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|The Death of Stalin|
dir Armando Iannucci
scr Armando Iannucci, David Schneider, Ian Martin
prd Nicolas Duval Adassovsky, Kevin Loader, Laurent Zeitoun, Yann Zenou
with Steve Buscemi, Jeffrey Tambor, Simon Russell Beale, Michael Palin, Jason Isaacs, Rupert Friend, Andrea Riseborough, Paul Whitehouse, Olga Kurylenko, Paddy Considine, Dermot Crowley, Adrian McLoughlin
release UK 20.Oct.17
17/UK eOne 1h46
Jostling for control: Buscemi and Isaacs
TORONTO FILM FEST
|R E V I E W B Y R I C H C L I N E|
Armando Iannucci cleverly transposes his style of sharp political comedy to 1953 Moscow, as Communist Party leaders vie for control after Stalin's sudden demise. It's a riot of witty one-liners, sight gags and hilarious observations, all accompanied with the kind of snappy put-downs we love from Veep and The Thick of It (or its movie In the Loop). Due to its setting, this film is rather a lot darker and more violent, but it's still riotously funny and sharply pointed.
After using torture and murder to keep the population in fear, Stalin's would-be successors have to decide how they're going to move forward. While dim deputy Malenkov (Tambor) becomes the leader, Khrushchev (Buscemi) is determined to be the progressive one. His main rival is Beria (Beale), a tough guy with an eye for young girls. The gung-ho military general Zhukov (Isaacs) suggests that the committee get together to remove Beria. Meanwhile, Stalin's children (Friend and Riseborough) are trying to exert their own power, unaware that they're doomed.
While there are plenty of present-day parallels as these men jostle in the back hallways for control, the setting is so forceful that overwhelms the satire. Instead, what we have are a large number of genuinely amusing people speaking superbly witty dialog, and it doesn't really matter how the events play out because history has already decided. So there's virtually no tension, which means that the plot kind of runs out of steam in the final act.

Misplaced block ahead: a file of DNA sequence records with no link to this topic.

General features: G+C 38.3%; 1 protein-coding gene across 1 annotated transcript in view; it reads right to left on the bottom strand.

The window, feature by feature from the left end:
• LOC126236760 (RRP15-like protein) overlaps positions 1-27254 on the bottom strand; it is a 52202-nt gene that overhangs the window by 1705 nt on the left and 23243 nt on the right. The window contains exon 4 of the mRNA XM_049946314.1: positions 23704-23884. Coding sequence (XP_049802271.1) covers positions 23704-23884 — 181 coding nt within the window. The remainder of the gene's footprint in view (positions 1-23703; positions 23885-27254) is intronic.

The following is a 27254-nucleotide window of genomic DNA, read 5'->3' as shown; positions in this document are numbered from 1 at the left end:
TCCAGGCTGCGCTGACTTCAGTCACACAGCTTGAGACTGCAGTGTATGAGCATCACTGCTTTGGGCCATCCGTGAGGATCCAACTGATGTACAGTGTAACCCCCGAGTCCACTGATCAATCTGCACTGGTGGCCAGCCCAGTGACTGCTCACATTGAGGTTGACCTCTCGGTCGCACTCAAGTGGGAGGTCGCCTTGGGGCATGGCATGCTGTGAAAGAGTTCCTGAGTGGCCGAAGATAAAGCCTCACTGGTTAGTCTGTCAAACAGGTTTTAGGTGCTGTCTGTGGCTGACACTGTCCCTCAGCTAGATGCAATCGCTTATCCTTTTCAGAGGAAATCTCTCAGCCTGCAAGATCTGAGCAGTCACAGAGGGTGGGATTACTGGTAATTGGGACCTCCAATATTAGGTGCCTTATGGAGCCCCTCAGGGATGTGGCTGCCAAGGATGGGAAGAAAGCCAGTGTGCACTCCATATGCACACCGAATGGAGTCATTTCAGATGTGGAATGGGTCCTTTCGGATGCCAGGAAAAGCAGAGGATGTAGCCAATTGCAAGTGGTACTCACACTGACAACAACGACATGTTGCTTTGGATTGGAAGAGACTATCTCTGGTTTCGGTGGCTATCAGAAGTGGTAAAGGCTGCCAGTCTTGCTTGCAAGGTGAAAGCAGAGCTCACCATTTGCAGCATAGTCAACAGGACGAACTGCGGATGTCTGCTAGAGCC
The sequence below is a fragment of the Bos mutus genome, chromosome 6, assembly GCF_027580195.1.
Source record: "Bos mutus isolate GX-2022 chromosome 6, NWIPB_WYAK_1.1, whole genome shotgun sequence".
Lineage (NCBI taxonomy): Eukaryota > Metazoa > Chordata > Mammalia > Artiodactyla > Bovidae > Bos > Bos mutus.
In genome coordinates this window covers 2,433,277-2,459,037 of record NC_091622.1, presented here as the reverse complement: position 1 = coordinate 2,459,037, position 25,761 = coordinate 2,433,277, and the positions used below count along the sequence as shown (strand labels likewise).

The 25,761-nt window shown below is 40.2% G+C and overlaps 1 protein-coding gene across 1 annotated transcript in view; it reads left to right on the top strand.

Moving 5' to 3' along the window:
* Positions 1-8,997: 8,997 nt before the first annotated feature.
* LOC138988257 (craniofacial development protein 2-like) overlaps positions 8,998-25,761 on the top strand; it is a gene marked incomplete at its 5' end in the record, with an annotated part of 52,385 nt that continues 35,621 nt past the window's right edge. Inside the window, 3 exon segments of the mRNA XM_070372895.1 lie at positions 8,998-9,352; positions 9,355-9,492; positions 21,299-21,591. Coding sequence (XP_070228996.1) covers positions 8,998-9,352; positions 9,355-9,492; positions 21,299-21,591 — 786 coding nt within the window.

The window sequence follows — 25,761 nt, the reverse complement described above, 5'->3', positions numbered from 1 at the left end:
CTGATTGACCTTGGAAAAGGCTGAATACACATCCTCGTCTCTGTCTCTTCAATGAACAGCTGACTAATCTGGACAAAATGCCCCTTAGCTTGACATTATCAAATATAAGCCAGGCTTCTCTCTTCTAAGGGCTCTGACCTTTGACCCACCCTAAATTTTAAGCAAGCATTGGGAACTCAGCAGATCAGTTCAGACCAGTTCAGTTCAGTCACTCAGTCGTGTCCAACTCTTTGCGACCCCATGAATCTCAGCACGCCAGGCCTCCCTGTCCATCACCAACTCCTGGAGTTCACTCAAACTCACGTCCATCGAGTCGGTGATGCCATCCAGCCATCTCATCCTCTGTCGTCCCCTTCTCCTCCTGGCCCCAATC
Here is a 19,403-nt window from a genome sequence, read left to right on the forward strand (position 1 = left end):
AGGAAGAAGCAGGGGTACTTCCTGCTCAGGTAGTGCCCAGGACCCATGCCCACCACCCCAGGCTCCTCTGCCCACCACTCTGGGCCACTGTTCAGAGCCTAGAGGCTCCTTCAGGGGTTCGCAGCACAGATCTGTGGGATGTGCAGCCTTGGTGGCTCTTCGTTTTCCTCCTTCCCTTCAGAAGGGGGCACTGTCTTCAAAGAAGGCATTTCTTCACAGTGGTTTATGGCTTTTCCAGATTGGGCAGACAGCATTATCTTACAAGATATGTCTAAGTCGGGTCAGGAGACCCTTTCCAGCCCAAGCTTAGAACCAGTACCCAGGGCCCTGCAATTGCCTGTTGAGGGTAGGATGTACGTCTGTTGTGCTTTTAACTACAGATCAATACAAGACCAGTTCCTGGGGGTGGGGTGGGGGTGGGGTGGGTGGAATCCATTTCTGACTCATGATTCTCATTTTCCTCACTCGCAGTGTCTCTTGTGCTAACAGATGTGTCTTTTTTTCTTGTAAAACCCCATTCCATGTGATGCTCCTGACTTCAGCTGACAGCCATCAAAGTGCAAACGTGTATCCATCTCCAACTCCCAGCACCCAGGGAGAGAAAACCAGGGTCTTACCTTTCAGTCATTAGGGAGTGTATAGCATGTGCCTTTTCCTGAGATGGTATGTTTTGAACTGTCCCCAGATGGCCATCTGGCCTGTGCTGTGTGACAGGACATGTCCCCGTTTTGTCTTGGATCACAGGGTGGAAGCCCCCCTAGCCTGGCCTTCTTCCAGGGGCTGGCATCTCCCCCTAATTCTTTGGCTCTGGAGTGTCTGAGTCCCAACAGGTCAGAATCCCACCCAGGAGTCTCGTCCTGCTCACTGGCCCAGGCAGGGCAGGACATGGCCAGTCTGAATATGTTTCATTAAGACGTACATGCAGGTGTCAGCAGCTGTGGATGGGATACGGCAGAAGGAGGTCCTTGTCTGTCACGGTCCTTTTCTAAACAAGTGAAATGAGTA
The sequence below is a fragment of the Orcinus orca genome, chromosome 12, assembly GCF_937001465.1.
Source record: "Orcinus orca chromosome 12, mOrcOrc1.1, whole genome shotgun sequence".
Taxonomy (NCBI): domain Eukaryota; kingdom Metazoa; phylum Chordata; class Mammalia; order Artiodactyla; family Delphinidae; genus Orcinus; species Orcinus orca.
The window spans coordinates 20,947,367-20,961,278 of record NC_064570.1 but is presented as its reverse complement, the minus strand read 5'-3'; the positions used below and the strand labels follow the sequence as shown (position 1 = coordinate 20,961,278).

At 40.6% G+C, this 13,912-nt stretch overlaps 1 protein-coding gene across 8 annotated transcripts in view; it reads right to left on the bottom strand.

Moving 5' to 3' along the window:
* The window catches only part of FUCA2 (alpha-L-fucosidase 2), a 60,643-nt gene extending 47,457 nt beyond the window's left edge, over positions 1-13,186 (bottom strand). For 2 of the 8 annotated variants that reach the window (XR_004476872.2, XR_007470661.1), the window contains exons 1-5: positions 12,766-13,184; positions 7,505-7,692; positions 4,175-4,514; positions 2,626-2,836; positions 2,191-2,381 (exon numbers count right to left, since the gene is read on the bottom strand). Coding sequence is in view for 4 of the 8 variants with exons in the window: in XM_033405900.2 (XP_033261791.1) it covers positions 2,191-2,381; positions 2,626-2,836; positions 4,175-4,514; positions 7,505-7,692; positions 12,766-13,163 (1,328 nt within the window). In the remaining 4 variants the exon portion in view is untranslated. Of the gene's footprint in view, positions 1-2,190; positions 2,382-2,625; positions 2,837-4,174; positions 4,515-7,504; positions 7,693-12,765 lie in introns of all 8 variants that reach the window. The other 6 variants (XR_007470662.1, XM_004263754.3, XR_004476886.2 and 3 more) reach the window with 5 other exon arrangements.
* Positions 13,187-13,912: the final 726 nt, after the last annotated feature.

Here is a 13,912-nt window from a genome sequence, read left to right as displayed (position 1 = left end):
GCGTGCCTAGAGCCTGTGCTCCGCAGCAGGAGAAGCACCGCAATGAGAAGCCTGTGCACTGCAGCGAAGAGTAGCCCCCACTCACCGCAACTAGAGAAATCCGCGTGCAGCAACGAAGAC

But the actors are all so good that we never get tired of watching them crash into each other physically and verbally. Isaacs has the most colourful role, as the blustering military man who doesn't care what anyone else has to say. And the other scene-stealer is Friend as the drunken, self-important brat, while Riseborough has her moments as his hysterical sister. At the centre of the tussle, Buscemi, Tambor and Beale are funny and edgy.
Iannucci has such a deft touch as writer and director that the comedy feels effortless, even with a bunch of American and British actors speaking their own English in 1950s Russia. But the events of that time are so momentous that the film only occasionally finds resonance beyond its humorous slant on this particular slice of history. It's entertaining and so skilfully made that it's worth a look, but don't expect to have your political opinions challenged this time.
|R E A D E R R E V I E W S|
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© 2017 by Rich Cline, Shadows on the Wall
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